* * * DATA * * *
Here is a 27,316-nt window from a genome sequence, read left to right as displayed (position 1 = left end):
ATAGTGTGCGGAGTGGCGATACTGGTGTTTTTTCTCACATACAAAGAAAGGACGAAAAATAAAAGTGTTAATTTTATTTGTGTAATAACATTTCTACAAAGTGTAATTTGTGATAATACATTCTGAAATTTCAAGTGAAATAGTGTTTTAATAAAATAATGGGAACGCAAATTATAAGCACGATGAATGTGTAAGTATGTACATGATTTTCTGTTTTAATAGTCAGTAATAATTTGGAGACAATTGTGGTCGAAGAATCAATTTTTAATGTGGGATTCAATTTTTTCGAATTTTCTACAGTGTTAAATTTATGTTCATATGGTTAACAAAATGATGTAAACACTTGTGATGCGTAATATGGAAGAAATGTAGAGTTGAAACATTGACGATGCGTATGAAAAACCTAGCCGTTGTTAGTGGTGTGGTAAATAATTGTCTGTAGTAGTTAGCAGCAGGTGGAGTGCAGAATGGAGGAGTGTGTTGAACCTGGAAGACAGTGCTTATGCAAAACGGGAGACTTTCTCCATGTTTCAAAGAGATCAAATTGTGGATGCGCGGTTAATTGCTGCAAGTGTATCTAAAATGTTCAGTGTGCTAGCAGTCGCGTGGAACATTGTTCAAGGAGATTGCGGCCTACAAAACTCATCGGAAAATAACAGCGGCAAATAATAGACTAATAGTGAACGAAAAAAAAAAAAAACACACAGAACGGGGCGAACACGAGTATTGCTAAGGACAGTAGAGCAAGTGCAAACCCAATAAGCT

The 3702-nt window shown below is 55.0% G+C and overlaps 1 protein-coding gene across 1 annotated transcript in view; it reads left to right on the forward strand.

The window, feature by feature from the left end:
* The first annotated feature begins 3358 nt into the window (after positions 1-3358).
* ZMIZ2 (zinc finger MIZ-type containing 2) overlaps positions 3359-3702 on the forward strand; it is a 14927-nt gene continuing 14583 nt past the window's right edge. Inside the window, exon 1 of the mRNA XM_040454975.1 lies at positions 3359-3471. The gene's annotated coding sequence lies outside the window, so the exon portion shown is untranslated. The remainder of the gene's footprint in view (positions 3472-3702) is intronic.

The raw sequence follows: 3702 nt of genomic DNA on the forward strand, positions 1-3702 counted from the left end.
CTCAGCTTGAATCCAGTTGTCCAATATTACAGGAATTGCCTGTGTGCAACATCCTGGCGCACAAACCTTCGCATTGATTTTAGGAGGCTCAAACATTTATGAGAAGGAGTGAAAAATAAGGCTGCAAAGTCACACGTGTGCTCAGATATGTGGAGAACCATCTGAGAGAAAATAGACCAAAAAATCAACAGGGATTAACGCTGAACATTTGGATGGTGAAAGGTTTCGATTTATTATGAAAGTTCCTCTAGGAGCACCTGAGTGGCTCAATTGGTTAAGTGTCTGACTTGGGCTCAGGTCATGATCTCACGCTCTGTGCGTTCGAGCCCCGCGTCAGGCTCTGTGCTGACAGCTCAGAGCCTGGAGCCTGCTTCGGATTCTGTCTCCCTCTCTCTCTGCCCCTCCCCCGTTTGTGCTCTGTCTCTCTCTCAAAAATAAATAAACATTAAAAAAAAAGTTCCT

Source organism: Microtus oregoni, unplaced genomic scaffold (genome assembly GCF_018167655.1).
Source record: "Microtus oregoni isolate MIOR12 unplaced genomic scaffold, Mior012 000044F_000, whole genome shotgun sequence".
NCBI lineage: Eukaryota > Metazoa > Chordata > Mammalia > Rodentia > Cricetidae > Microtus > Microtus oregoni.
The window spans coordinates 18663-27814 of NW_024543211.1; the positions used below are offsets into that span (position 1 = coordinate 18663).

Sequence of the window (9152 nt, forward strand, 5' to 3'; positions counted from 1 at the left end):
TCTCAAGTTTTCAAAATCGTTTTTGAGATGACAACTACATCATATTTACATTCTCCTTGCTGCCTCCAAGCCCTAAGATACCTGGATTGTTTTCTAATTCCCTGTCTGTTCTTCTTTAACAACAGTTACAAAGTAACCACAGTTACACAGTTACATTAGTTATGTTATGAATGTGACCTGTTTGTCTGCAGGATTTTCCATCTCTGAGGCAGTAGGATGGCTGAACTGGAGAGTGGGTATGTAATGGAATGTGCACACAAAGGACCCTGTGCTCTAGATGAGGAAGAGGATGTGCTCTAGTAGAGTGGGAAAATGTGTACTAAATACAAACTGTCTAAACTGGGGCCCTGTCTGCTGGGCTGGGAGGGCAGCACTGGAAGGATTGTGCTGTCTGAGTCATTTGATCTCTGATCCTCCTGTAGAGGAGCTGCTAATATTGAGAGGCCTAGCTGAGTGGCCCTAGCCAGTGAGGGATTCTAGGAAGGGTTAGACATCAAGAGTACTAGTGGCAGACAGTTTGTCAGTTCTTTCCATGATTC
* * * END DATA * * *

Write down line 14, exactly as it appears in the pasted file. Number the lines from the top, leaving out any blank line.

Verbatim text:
TCTCAAGTTTTCAAAATCGTTTTTGAGATGACAACTACATCATATTTACATTCTCCTTGCTGCCTCCAAGCCCTAAGATACCTGGATTGTTTTCTAATTCCCTGTCTGTTCTTCTTTAACAACAGTTACAAAGTAACCACAGTTACACAGTTACATTAGTTATGTTATGAATGTGACCTGTTTGTCTGCAGGATTTTCCATCTCTGAGGCAGTAGGATGGCTGAACTGGAGAGTGGGTATGTAATGGAATGTGCACACAAAGGACCCTGTGCTCTAGATGAGGAAGAGGATGTGCTCTAGTAGAGTGGGAAAATGTGTACTAAATACAAACTGTCTAAACTGGGGCCCTGTCTGCTGGGCTGGGAGGGCAGCACTGGAAGGATTGTGCTGTCTGAGTCATTTGATCTCTGATCCTCCTGTAGAGGAGCTGCTAATATTGAGAGGCCTAGCTGAGTGGCCCTAGCCAGTGAGGGATTCTAGGAAGGGTTAGACATCAAGAGTACTAGTGGCAGACAGTTTGTCAGTTCTTTCCATGATTC